Anything by J.G. Ballard
                Agree with Paul on the Camus, especially L'Etranger (and A Happy Death for comparison's sake)
                Earthly Powers - Anthony Burgess
                Jude the Obscure - Thomas Hardy (for light relief :D )
                Agree with Jules on the Brautigan
                Dickens, Wells ...
                Oh! Puckoon by Spike Milligan :lol: :lol: :lol:


                As someone (maybe Jericho?) said elsewhere, go for the classics as well, they're the foundations and reference points for much in the modern vein.
                \"Killing me won\'t bring back your apples!\"

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                • #9
                  Zakt - I've read a bit ABOUT Alisdair Gray, but nothing by him. I shall have to remedy that. Anyway, my main point was to second your recommendation for Alan Warner, particularly Movern and The Sopranos - which I'd forgotten about but I'd say is one of the best novels in the last decade.

                  Am I mistaken in thinking you had a weblink up to some music you'd done?

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                  • #10
                    I am reading "The Book of the Jhereg" by Steven Brust. Pretty good.
                    Also reread "the Chronicles of Amber" by Roger Zelanzny. Great stuff.

                    After that I am moving on to:

                    American Gods by Neil Gaiman. Liked his comics and other books "Neverwhere" and "Stardust"

                    "Gods on Darkness" and "Midnight Sun" by Karl Edward Wagner. These two volumes collect most, if not all, of the Kane stories.

                    Comment


                    • #11
                      Jules

                      I will keep working on that weblink and let you know (meantime go to http://www.thewickermanfestival.co.uk/index.php for directions to a good time!)

                      Let me know if you have difficulty locating Gray, there are usually some floating round 2nd hand up here. If you can't find Lanark, try Poor Things, which is a bit more accesible in some respects, and doesn't suffer as much from the "first novel brewing for 30 years, chuck everything into the mix" syndrome!
                      \"Killing me won\'t bring back your apples!\"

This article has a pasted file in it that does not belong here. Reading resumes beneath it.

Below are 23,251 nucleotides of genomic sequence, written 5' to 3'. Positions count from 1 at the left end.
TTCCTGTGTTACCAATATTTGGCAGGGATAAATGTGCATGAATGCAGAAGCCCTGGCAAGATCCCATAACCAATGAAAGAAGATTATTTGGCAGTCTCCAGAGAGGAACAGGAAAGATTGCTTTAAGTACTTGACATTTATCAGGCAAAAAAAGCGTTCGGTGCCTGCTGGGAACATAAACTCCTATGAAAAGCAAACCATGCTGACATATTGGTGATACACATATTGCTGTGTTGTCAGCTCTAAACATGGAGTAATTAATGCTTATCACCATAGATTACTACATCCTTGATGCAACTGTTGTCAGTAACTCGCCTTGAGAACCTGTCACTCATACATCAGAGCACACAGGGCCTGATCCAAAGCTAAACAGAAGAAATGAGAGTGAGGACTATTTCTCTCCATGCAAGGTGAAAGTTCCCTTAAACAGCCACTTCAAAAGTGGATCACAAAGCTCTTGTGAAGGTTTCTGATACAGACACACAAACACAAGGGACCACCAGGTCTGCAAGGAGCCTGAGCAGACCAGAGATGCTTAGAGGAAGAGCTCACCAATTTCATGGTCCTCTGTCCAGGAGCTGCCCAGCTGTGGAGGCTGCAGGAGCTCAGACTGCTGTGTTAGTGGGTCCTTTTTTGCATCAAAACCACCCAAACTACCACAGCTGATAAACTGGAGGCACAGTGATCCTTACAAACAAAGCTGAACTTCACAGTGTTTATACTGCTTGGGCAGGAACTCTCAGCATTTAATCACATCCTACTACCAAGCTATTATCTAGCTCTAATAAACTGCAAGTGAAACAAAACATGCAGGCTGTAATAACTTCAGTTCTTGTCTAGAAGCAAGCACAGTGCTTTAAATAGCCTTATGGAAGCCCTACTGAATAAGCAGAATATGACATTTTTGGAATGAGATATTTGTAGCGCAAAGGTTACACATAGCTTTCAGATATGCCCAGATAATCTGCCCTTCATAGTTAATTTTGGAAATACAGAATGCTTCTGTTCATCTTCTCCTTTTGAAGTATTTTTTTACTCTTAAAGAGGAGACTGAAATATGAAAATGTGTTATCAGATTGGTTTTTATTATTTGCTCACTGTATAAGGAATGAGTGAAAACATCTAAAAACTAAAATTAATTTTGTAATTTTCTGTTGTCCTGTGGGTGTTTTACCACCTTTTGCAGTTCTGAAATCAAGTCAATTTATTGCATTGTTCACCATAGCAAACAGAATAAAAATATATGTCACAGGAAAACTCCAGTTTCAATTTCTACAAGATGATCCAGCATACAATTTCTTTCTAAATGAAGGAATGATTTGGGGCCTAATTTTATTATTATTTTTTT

Comment


                      • #12
                        I've seen Lanark in the Waterstones in town, just didn't want to add it to the bookshelves of unread books at the time!

                        Wickerman looks good - Spiritualized on a summer evening is always a hard one to beat.

                        Comment


                        • #13
                          Should be grand (weather permitting, otherwise it'll be wet but grand) :D
                          \"Killing me won\'t bring back your apples!\"

                          Comment


                          • #14
                            [quote="Jules"]Zakt - I've read a bit ABOUT Alisdair Gray, but nothing by him. I shall have to remedy that.

                            Do! I was about to recommend Lanark myself. It's my all time favourite book (and spookily like my own experiences in places). Stylistically and thematically it has a lot in common with the Cornelius cycle, especially The Condition of Muzak. In fact I have quite a lot to say on this, but no time to do so at present. Maybe later...

                            Nice to see Kyril Bonfiglioli get a mention too. I discovered the Mortdecai books about 5 years ago (about the only worthwhile recommendation ever made to me by a publisher's rep!). By turns hilarious, nasty and often genuinely shocking.

                            Comment


                            • #15
                              VenusVictrix wrote:
                              Stylistically and thematically it (Lanark) has a lot in common with the Cornelius cycle, especially The Condition of Muzak.
                              I think there's a lot of similarities to the "biographical" bits of Behold the Man as well, especially the massive artistic self-pity!

                              I hear Gray has just finished (the start of) a series of zodiac paintings on the ceiling of a new and fairly huge Glasgow pub. This will have to be investigated next time I hit the city.
                              \"Killing me won\'t bring back your apples!\"